The impact of mobile user experience on SEO

04 April, 2014 by Tom Elliott

The trend towards increased mobile web usage cannot be ignored and the experience a user has when browsing a website on a mobile device compared to tablet or desktop can vary hugely. Collectively, we as web designers, developers, SEOs etc have a responsibility to provide a decent level of usability and accessibility when it comes to our mobile visitors, and indeed visitors using devices with all kinds of screen size.

Convergence of mobile and desktop graph

Graph showing convergence of mobile, tablet & desktop over a 2 year period. A doubling of mobile usage

So should mobile user experience affect how a site is ranked for mobile search? Google have always worked towards returning the most relevant and useful results in the SERPs… but how useful is a site that takes ages to load for devices with slow connectivity? What about poorly implemented mobile websites, or even things like text or image elements that may be illegible unless we pinch and zoom? Would it not make sense for search engines to use all kinds of mobile usability criteria to help rank sites in mobile search?

I think so, and Google is starting to think so too.

Why? Well let’s start with page speed – a big factor for mobile user experience. Page speed is already being used to help determine rankings, especially for really slow sites. It makes a lot of sense; the slower a web page loads, the worse the experience for the user. Faster page loads are even more important when it comes to mobile devices (at least in the eyes of the user) as they are more likely to use slower wi-fi or 3G connections. But does page speed have a greater effect in mobile search than desktop? Not yet, according to Matt Cutts, as he explains in the same video above, however he does acknowledge that this could change in the future.

What about other mobile UX factors? Things like legible text and content, clickable size of links, broken layouts, mis-configured redirects, the use of responsive design and incorrectly applied viewport meta tags are all examples of the kind of criteria I think are important for a good mobile experience.

More on the above later, but lets take a look at Google PageSpeed Insights for a moment. Insights is a great tool that lets you analyse and identify issues with page load speed on both desktop and mobile. By increasing the Insights score for speed, you are therefore also likely to increase your rankings (on all devices) depending on the amount of improvement you can make. Slow server response times or unoptimised images for example may be flagged as factors that should be improved.

Insights Page Speed Factors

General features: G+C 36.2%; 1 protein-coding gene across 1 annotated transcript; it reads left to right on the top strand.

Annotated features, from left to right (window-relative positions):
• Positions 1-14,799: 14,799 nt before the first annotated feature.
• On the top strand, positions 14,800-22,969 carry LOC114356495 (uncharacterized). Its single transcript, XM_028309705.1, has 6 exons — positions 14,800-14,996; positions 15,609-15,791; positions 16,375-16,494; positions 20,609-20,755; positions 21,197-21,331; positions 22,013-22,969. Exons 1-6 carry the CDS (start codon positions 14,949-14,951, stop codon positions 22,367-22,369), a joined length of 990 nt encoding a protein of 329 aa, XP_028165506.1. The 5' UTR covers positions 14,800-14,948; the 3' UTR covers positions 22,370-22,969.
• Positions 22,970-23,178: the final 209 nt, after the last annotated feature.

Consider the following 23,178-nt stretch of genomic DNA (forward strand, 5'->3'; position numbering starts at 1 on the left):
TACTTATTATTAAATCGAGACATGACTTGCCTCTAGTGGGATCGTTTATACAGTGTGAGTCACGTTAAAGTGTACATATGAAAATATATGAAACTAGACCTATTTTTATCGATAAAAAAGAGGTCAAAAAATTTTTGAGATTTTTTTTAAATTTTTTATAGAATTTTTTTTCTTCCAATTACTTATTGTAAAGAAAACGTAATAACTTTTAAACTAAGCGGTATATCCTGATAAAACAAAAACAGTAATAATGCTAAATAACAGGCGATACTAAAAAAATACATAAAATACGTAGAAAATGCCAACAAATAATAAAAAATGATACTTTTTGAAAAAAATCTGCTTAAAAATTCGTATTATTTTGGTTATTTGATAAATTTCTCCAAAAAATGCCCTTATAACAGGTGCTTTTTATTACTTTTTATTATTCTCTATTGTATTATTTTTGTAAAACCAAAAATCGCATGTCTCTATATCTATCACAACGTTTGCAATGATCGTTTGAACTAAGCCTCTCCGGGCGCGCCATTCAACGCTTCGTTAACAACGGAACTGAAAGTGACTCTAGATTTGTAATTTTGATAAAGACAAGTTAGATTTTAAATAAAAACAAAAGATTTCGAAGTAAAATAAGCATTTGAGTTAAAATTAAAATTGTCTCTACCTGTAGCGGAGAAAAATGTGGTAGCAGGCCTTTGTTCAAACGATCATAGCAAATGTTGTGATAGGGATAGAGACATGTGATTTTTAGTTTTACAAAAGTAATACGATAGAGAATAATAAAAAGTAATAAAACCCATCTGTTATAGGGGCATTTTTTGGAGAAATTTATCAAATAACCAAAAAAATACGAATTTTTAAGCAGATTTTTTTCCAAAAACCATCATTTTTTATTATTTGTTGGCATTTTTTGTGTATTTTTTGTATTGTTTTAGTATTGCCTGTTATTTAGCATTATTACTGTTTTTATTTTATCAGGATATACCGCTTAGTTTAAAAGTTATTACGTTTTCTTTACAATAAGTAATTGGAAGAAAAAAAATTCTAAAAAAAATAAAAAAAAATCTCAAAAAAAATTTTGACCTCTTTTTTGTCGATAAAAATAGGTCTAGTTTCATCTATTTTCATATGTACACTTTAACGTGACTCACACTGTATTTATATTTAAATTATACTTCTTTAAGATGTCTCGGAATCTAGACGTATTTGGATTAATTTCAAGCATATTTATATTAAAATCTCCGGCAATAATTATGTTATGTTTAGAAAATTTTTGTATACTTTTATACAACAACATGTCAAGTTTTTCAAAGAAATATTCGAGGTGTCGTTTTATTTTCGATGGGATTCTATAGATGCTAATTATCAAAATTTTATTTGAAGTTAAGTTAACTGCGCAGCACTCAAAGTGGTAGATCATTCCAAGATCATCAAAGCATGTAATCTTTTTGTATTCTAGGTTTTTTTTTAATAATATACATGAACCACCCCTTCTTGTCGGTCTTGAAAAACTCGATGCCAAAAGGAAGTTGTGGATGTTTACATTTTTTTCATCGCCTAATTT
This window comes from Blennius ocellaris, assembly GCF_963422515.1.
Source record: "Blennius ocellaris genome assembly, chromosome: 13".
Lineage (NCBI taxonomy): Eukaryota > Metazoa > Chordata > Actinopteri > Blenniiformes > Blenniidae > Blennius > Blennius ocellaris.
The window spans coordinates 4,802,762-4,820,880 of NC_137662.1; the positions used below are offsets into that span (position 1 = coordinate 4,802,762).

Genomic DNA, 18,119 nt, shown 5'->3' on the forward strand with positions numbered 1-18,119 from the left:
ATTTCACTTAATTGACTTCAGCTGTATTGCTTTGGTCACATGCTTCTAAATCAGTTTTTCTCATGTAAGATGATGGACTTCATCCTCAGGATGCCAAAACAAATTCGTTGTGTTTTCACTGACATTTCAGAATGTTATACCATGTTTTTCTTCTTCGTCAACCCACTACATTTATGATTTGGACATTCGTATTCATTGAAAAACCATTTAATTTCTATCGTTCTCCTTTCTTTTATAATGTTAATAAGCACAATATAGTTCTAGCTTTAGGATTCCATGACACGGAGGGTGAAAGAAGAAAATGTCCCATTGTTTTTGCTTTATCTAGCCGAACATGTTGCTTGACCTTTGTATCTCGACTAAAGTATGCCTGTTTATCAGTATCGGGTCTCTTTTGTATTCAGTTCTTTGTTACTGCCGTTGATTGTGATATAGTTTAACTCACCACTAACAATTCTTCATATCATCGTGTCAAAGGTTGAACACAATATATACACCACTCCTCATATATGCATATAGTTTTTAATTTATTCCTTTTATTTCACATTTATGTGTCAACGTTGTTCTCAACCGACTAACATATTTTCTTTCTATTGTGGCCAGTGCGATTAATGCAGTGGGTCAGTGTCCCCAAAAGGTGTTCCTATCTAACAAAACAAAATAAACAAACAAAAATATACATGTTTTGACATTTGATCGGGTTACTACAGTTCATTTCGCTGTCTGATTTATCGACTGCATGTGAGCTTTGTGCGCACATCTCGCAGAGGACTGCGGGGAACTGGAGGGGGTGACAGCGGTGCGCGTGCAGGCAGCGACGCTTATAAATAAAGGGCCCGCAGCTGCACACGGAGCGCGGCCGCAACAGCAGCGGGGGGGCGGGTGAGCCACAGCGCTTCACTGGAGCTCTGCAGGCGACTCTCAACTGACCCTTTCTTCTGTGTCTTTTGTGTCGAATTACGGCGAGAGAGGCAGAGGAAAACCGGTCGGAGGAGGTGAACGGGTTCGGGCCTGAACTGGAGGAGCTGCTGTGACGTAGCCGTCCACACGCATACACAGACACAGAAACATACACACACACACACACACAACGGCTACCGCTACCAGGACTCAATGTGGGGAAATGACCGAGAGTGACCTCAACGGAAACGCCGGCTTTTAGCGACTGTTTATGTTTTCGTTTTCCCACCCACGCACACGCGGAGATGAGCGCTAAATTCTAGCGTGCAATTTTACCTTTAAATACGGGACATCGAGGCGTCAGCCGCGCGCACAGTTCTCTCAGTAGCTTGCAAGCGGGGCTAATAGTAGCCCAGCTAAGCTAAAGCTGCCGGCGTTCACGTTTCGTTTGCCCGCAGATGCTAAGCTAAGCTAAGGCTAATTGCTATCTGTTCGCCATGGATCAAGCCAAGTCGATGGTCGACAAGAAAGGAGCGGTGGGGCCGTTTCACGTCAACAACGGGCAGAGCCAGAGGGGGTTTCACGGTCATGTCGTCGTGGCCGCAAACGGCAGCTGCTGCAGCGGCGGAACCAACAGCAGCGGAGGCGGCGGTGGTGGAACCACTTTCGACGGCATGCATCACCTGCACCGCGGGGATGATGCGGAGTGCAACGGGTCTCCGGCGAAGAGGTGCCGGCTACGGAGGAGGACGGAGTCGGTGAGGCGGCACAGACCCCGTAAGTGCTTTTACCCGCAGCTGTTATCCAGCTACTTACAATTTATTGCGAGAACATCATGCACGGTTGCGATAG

Page load speed factors measured by Google PageSpeed Insights

Anyone who has recently been using Google PageSpeed Insights would have also seen a separate area for mobile user experience. This used to be in ‘Beta’ mode, which had the disclaimer ‘not currently a part of the overall score’. I noticed this had recently been moved from Beta and now sits alongside the speed breakdown, as if it has been given equal importance. The disclaimer is no longer present and the mobile UX signals are now part of the overall Insights score for mobile.

Mobile User Experience Insight Factors

Image showing various mobile user experience factors measured by Google PageSpeed Insights

So does the PageSpeed score for these new mobile UX measurements have any impact on mobile search rankings? This is the million dollar question, and one I put to Matt Cutts – Google’s head of web spam and front man.


Matts reply is a strong indication to me that these extra user experience factors are not currently being used (as it’s early days) but may well be used in the future (as ‘the world is heading that way’). I would suspect that Google are probably testing various mobile UX signals at the moment, but I wouldn’t have thought they are currently affecting rankings. In the future however I think this could change quite significantly.

Another clue that Google might be heading towards using mobile user experience as part of their ranking algorithm comes from their webmaster recommendations for smartphone sites and the fact they specifically recommend responsive websites – a big factor when it comes to mobile UX – as their “preferred method” for creating a mobile optimised site.

There’s also this Google Webmaster blog warning of upcoming changes to smartphone rankings. “To improve the search experience for smartphone users and address their pain points, we plan to roll out several ranking changes in the near future that address sites that are mis-configured for smartphone users.”

While this doesn’t directly address the user experience factors as measured by PageSpeed Insights, I think it certainly gives some indications towards ‘common misconfigurations’ that would impact rankings – things like faulty redirects or unplayable videos. It makes sense that Google will want to continue to return the most useful results to the searcher, as sites with broken content on smartphones can be very frustrating.

Page speed aside, I think that there are strong indications that Google will soon start to use other UX factors like the ones in insights UX score to rank mobile sites in the SERPS. As developers, we should be working towards better mobile websites anyway and this is another good reason why we should be doing so.

So what kind of specific mobile UX factors could Google theoretically start using to help rank sites? I will soon be exploring this in more detail on an upcoming post on specific mobile UX factors.

14 mobile UX factors that could impact SEO »